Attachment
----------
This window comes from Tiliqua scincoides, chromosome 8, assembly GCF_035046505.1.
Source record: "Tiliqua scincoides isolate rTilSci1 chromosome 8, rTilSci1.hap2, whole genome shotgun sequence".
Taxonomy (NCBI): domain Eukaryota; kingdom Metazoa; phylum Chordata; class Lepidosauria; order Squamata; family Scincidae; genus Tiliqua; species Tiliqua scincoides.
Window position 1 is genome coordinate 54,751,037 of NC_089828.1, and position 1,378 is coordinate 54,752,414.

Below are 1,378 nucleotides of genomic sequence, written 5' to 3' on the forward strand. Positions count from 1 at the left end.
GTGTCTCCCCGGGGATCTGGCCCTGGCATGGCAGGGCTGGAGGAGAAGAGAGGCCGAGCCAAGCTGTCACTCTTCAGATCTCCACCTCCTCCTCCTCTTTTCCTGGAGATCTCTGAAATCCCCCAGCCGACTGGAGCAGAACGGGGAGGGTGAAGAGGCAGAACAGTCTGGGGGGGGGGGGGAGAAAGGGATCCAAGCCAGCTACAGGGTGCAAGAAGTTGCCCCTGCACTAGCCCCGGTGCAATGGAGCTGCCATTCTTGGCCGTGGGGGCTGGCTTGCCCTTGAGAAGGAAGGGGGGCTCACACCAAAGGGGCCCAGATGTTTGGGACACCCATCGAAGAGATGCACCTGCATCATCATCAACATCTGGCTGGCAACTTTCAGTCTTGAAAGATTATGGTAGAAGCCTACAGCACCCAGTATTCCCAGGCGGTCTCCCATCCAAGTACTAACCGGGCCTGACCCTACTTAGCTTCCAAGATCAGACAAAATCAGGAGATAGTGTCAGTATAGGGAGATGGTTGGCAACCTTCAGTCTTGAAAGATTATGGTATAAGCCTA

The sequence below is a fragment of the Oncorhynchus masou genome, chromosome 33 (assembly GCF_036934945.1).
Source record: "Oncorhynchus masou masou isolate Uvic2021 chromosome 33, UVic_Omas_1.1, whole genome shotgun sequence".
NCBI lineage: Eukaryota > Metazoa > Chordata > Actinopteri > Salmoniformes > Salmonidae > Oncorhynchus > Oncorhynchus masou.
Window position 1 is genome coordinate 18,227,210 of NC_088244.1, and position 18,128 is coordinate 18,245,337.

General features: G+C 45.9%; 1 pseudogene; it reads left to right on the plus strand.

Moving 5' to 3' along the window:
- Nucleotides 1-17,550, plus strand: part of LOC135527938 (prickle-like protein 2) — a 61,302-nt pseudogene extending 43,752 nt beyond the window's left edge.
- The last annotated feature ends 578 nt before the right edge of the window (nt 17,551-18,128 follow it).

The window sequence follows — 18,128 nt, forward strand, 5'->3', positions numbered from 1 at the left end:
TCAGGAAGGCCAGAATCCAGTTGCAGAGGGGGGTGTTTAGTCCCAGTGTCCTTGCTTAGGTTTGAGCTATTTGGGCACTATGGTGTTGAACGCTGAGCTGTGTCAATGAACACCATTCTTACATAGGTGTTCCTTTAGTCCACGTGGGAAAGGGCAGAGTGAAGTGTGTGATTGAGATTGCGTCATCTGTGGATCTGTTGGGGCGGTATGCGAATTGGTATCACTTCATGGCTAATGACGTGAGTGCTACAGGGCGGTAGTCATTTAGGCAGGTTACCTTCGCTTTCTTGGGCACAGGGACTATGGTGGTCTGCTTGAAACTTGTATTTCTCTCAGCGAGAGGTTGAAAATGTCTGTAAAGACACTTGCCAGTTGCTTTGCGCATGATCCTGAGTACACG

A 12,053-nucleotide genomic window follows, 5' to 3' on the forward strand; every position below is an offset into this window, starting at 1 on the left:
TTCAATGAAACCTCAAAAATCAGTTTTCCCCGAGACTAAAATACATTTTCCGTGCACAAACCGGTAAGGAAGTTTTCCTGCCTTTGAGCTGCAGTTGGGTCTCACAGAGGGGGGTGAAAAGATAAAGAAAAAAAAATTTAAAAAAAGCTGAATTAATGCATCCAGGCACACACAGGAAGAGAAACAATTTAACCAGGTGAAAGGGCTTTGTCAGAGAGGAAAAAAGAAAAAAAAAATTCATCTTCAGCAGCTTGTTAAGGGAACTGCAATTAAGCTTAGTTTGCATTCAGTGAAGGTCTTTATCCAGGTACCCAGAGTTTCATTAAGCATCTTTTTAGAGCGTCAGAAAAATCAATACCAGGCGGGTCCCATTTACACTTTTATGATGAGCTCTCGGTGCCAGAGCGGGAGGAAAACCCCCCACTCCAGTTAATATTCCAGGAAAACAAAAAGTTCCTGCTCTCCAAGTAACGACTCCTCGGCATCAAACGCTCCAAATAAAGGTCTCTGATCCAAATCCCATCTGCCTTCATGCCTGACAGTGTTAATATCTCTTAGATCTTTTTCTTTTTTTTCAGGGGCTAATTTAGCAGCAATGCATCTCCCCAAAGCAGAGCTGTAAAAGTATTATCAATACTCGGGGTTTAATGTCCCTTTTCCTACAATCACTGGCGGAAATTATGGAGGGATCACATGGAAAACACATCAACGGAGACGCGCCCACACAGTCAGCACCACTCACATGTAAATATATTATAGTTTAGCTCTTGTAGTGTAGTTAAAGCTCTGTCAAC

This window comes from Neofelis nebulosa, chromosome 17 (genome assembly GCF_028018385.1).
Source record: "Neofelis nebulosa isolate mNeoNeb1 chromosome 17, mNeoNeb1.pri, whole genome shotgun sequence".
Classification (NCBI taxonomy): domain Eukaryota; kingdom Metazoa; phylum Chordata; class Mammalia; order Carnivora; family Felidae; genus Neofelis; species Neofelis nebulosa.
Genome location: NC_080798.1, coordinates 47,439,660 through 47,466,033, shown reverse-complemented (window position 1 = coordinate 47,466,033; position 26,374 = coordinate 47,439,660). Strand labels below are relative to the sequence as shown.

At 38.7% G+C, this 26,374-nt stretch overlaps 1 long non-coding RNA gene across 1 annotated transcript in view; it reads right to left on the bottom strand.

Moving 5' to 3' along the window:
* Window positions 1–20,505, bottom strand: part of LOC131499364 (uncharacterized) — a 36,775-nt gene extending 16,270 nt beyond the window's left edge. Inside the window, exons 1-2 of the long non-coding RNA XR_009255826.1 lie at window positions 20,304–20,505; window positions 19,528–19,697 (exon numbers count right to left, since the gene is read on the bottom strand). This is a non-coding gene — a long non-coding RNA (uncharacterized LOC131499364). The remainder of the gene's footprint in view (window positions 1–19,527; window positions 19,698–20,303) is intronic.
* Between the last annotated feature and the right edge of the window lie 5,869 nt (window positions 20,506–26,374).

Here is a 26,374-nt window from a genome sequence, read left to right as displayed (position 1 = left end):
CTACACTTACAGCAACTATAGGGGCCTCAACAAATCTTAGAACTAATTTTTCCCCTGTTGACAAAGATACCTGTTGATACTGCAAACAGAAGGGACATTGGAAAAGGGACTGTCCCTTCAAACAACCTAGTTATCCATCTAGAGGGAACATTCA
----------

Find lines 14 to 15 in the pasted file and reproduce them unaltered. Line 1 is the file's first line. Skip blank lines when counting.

- The last annotated feature ends 578 nt before the right edge of the window (nt 17,551-18,128 follow it).

The window sequence follows — 18,128 nt, forward strand, 5'->3', positions numbered from 1 at the left end: